Effective performance management requires a solid collaboration between the manager and the employee. Much of the work is on the manager to start, but quickly moves to the employee to deliver. This is the first post, in a series of three on performance management, the beginning – performance planning. Performance planning comes in many forms, I like to sit down and review the team’s mission and deliverables, look at my team and the employee’s – to set:
- The group’s goals.
- My expectations for the work of the employee.
- Linking those expectations to the group’s goals.
Clear expectations have three main components to them; accomplishments, indicators and goals. I usually start with a series of questions to answer to help me come up with a very clear expectation. What does the employee need to produce or accomplish on their job (tangible result)? By when (due date)? How well does the employee need to do it (measurable; cost, quality, quantity and time)? I usually sit down with the my groups plan to ensure the deliverables are linked to the groups priorities. Looking at those deliverable’s, I assess is it within the skills and development plan for the individual employee. Definitely don’t want to set someone up for failure, but you do want to stretch them in order for the employee to develop. Lastly, I sit down with the employee and we work on the defining the deliverable in a way that we mutually understand the deliverable and how this will effect their overall performance. After we are fully committed to the plan, we document it (I tie this to the employee’s development plan and their quarterly objectives and deliverables).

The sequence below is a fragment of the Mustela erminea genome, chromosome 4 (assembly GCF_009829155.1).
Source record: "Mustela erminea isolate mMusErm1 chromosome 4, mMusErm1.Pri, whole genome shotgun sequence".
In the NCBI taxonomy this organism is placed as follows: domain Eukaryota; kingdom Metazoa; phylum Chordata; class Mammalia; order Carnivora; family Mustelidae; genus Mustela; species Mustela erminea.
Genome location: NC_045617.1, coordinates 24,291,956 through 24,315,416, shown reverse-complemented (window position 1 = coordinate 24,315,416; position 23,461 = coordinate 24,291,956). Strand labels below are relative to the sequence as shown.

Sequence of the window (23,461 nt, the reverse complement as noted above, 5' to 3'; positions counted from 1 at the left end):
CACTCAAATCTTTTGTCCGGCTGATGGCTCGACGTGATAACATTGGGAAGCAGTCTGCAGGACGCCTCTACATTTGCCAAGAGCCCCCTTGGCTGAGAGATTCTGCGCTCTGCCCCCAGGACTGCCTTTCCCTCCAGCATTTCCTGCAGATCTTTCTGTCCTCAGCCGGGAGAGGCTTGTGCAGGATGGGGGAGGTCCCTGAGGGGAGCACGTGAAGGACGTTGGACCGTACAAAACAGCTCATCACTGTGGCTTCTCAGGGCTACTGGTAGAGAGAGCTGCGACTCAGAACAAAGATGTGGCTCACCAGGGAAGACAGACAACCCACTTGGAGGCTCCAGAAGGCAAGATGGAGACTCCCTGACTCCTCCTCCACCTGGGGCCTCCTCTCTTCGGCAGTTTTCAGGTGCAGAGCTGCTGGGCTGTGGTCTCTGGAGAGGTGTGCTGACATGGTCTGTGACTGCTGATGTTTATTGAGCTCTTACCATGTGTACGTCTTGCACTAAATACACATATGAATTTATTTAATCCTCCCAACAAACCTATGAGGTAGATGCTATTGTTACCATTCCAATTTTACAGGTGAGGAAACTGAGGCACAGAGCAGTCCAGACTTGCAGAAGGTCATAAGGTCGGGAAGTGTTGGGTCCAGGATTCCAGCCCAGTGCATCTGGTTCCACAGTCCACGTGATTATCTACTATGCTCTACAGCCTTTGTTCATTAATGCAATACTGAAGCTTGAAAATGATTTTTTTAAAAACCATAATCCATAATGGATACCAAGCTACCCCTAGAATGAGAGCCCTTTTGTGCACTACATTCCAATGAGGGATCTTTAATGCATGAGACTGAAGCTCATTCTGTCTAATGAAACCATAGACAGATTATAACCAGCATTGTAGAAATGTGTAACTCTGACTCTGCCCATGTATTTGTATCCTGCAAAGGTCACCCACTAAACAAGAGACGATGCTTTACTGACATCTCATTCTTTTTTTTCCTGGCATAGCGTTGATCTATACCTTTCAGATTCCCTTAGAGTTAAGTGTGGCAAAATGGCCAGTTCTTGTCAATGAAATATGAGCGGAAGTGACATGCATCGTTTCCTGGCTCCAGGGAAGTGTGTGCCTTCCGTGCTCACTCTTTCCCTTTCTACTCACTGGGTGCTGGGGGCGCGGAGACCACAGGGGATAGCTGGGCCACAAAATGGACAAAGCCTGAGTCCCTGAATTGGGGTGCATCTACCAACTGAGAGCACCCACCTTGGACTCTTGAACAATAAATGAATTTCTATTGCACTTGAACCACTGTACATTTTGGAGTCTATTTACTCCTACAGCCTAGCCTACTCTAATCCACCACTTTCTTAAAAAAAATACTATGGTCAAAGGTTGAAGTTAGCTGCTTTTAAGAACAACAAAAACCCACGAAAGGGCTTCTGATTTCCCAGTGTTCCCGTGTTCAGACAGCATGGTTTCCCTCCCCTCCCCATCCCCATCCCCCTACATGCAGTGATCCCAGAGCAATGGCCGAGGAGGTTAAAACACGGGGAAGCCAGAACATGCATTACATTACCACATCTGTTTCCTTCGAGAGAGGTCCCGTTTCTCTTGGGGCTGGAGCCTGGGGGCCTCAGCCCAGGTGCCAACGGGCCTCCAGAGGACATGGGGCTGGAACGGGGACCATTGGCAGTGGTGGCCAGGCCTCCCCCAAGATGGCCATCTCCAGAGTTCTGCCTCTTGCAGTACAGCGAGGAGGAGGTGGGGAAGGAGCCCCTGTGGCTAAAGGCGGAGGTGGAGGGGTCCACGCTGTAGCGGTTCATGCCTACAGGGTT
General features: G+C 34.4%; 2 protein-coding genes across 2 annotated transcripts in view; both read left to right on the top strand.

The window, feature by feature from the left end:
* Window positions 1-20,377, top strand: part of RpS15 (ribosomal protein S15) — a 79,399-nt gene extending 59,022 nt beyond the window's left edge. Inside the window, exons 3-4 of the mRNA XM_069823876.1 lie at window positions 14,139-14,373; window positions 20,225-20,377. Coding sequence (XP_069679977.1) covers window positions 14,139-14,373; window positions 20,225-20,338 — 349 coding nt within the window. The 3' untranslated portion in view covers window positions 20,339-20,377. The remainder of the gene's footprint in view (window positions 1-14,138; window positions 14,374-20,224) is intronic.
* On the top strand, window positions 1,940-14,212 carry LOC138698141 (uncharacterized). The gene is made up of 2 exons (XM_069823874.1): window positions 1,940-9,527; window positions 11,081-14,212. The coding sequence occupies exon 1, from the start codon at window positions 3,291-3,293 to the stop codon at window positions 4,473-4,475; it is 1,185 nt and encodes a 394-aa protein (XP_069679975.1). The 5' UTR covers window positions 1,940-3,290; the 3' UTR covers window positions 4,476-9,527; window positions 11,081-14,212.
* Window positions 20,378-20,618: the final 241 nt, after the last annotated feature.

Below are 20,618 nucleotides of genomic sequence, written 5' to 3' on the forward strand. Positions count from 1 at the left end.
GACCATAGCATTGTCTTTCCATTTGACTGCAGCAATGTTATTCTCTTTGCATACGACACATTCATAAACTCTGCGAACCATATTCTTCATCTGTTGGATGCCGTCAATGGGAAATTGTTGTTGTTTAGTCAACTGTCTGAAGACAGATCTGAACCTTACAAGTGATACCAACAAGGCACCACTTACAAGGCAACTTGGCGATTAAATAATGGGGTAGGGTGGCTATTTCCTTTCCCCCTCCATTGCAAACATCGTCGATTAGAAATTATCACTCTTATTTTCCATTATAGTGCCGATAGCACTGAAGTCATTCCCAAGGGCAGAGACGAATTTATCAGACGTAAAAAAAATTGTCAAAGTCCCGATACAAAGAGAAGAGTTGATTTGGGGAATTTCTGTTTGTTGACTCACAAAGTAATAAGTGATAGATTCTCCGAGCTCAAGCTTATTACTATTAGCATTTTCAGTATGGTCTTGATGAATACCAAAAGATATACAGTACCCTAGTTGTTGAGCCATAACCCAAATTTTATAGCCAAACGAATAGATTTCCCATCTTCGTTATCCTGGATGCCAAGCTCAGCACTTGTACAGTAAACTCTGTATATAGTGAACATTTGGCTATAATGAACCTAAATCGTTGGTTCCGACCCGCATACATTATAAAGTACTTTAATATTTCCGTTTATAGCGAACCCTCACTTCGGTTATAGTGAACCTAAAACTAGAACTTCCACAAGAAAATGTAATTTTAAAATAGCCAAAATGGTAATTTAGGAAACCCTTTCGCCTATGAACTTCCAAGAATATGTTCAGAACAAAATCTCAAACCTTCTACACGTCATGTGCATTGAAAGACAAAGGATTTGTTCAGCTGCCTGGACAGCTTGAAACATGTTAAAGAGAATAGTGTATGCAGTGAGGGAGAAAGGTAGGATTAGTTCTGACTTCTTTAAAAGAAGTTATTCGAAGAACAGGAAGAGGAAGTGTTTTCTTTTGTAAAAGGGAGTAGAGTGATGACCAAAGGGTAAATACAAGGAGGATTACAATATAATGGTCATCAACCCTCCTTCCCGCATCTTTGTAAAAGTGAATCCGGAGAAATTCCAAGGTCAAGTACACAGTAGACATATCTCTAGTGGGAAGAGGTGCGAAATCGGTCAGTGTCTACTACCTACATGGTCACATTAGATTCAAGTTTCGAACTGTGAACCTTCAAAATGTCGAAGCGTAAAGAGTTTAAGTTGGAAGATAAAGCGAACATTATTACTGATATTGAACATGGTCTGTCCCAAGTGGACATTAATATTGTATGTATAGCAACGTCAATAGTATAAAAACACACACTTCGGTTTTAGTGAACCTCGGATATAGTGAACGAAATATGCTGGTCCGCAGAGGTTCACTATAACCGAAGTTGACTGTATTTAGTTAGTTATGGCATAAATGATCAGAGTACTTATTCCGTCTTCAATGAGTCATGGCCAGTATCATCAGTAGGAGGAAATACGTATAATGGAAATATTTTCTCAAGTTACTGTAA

Some of the areas to watch closely…
- Insuring that the deliverable or accomplish has tangible results that the employee needs to produce. Too ambiguous the deliverable – the results could be not the desired outcome.
- Indicators indentify the criteria that is going to be used to verify the desired result. It is an easy way for the employee themselves to track their own progress. If the desired outcome can not be tracked and measured – then what really is the outcome? Who really knows when it is completed? Some strong areas for indicators fall within time, quality, quantity and maybe even cost. It depends on your situation, but look for as many indicators that will help define how you are measuring the desired outcome.
- Goals are another way to help define an deliverable or expectation. A goal is the desired level of performance, ideally demonstrated by the best performers. Goals should be continually increased over time to help the employee to continue to develop. Put goals on this indicators… I don’t know of any organization or team that does not want to continuously improve. One way to help move the employees and the team are being increasing those goals. Watch out for the unobtainable goals – everyone knows that if you are putting them too high and they can never reach them – folks will just do what they can rather than hit the goals.
Make sure that you have everything understood between the employee and yourself. Document those and make sure that you use them in the future, my next blog post, performance coaching. All too often, the discussion happens, expectations are verbally set and maybe even documented – but just sit in someone’s file, on a team site or just filed away – with no one reviewing just to be looked at in series 3 – performance appraisal.